Your CV is like a key that can open doors to opportunity and employment; but the key must fit the lock. A good contractor CV is neat and clearly set out, but there’s no point in experimenting with fancy templates, colours or borders; a contractor CV means business, so it should reflect you as a professional body and you shouldn’t be displaying your personality. Roughly your CV should fit on two sides of A4. The first side should focus on your skills and the second should focus on your work experience and job history. Below we outline tips for a winning CV.
Use as many buzzwords as possible. Some recruiters may look at 200 CVs just for one position and they will only spend 30 seconds scanning it before they move on to the next. You should fill your first page full of skill words that you know are relevant for the place on offer. If you want, you can put these in bold so they catch the reader’s eye.
Don’t be afraid of bullet points. There is simply not enough space on a CV to write things in full sentences of give detailed explanations of how you completed a project. Simply write your skills in bullet points in one section and then explain your work experience on the second page.
Include education and qualifications. These should be displayed below your contact information on the first page. Because you’re a highly experienced and specialist professional, there’s no point mentioning school grades; stick to anything from degree level upwards and mention any professional bodies you belong to in bullet point format.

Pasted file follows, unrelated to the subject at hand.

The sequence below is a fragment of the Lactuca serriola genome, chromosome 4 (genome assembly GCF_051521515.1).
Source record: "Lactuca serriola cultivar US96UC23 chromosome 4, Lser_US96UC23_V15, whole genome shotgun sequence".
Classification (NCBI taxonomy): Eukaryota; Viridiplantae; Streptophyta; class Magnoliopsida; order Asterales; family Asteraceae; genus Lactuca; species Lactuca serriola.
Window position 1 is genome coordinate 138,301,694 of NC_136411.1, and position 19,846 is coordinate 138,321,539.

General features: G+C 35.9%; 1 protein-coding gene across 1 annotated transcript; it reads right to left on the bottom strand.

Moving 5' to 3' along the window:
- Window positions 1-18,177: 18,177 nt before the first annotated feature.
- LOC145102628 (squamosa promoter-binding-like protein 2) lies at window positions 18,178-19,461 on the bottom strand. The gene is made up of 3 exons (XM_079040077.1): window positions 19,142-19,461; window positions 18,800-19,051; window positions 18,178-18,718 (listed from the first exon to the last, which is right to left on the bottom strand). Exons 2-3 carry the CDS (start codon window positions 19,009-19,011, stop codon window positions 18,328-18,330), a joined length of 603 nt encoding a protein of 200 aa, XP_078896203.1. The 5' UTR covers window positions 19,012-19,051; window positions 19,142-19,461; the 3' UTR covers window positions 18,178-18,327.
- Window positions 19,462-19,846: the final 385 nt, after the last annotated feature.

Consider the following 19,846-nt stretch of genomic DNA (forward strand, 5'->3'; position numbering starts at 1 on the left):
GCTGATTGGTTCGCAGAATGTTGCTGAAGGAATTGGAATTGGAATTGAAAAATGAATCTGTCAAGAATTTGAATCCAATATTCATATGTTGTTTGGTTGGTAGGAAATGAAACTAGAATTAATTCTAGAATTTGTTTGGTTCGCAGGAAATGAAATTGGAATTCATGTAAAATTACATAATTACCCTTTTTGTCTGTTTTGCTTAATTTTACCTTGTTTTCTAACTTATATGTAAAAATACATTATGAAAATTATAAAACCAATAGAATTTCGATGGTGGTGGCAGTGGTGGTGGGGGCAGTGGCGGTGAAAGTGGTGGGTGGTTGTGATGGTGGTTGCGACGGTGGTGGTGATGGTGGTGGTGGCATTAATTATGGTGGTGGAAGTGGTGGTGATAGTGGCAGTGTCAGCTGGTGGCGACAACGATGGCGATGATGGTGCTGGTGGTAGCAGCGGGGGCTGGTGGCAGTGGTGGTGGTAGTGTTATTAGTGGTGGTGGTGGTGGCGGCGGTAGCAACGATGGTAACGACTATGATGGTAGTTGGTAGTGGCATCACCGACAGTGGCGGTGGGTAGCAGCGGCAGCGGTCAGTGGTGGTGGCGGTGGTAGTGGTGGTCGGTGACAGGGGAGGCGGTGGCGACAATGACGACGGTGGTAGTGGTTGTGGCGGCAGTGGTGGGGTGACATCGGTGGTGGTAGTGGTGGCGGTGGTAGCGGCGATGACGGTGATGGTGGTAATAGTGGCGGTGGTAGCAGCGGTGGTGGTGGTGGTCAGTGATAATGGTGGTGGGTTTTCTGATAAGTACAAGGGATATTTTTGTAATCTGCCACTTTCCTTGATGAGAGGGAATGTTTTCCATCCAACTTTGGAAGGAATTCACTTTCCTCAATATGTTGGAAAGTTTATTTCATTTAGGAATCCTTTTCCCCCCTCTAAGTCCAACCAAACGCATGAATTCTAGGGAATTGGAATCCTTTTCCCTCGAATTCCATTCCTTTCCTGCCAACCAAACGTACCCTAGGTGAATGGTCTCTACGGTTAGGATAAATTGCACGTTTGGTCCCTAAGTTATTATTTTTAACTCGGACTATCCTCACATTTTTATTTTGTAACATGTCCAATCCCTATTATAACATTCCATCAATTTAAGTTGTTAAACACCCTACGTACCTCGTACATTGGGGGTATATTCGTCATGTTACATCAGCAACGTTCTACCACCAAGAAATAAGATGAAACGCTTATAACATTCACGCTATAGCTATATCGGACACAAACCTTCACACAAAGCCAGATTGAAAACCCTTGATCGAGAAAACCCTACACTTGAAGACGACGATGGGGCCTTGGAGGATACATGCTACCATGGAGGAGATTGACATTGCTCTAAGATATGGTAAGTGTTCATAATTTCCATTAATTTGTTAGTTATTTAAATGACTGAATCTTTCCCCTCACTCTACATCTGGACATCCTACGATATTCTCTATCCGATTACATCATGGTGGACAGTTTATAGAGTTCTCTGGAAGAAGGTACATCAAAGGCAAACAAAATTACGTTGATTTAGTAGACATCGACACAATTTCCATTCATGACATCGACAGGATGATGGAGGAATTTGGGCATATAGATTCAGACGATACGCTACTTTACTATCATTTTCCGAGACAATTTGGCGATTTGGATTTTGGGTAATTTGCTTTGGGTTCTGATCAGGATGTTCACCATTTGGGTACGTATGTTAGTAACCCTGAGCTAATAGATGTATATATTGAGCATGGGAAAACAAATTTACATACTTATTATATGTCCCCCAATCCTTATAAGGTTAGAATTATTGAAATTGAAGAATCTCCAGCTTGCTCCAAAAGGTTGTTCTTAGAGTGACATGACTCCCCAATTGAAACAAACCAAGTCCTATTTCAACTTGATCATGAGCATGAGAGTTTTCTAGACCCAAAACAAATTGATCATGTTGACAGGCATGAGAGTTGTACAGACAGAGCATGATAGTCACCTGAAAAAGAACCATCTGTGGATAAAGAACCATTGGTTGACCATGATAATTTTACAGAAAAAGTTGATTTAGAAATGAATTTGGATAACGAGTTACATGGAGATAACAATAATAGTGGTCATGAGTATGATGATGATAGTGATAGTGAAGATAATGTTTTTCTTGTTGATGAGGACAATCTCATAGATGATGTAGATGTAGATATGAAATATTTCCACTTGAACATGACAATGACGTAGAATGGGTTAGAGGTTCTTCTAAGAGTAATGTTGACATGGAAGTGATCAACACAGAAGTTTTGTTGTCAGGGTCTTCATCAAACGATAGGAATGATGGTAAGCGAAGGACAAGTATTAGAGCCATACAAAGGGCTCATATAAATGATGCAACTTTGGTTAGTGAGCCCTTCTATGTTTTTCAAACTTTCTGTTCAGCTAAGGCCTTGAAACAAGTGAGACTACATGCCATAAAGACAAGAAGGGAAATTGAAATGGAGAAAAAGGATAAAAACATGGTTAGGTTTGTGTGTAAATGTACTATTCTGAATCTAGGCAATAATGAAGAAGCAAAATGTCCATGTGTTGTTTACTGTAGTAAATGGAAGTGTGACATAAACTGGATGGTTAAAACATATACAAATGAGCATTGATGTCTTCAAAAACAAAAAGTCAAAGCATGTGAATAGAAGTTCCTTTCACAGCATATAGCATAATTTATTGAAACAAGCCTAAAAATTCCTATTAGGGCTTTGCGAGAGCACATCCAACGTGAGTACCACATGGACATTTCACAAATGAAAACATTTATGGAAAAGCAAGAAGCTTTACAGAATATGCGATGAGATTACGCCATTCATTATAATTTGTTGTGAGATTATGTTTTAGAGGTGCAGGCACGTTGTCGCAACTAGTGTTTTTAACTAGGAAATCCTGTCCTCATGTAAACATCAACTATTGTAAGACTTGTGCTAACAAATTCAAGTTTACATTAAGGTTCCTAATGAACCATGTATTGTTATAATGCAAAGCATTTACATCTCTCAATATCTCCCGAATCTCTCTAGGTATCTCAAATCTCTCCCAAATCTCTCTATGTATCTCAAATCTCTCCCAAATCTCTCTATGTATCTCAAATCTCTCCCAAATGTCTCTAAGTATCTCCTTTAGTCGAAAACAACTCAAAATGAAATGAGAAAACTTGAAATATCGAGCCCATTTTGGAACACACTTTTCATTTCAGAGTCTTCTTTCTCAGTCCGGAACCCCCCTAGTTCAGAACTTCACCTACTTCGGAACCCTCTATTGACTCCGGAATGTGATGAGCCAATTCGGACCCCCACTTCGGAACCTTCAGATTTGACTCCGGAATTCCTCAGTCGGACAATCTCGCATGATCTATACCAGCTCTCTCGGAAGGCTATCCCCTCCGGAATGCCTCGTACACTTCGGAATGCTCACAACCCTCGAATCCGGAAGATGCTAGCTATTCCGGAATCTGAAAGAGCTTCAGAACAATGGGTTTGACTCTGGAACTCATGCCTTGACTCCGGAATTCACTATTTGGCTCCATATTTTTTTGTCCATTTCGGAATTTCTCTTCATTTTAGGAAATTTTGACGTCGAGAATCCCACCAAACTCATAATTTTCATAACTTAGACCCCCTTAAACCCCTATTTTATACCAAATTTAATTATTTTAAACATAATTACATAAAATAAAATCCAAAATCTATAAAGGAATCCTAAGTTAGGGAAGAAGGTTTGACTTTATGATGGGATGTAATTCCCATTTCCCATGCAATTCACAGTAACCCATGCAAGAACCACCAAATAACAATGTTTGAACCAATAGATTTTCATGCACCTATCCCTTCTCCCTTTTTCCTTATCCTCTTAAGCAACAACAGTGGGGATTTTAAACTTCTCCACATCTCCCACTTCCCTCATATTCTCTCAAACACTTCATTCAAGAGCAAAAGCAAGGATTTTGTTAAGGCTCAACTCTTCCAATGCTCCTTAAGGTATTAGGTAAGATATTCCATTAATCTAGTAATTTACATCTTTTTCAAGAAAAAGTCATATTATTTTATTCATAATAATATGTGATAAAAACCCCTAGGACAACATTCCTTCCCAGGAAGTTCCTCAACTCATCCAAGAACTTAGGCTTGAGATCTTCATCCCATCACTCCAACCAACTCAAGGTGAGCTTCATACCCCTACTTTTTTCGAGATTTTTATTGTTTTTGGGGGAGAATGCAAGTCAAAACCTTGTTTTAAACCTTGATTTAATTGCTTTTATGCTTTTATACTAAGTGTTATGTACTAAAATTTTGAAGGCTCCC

Create an experience table. Tables are also great for contractor CVs because they keep things organised and concise. Have the following columns; employer, job role, length of employment, projects undertaken and achievements. Fill in all of these and it will show what you did and how you learnt from it.
Tweak your CV for each application. If you have years of experience and a giant list of different jobs then only include the ones that are the most relevant to the contract for which you are applying. Make sure you thoroughly understand the contract in question and only discuss you work on similar projects. If your earlier jobs are only loosely related then leave them out.
Personality doesn’t matter. A short introduction, briefly outlining you as a worker and your level of skills is important to engage the reader. Other than that, leave out anything about you as a person. Sections on hobbies and interests are irrelevant and take up valuable space where you can discuss your professional achievements.
You can use third person. If writing in first person makes you feel like your ego may burst through the walls of your house, then you can write in third person. Using your own name and third person pronouns makes the whole writing experience a lot more comfortable and you can retain distance between the CV and your actual self.
Writing an effective CV isn’t easy; it has to be a work of perfection. Your CV should be the sharpest tool in your armoury, so you must put in the time to polish it. It is a good idea to get professional advice once you’ve written a draft CV so you can get a second opinion from someone who knows everything about CVs for contractors. Here at ICS we provide a variety of contractor services to help you set up as a contractor, so you can get off to a successful start. 3/11/2013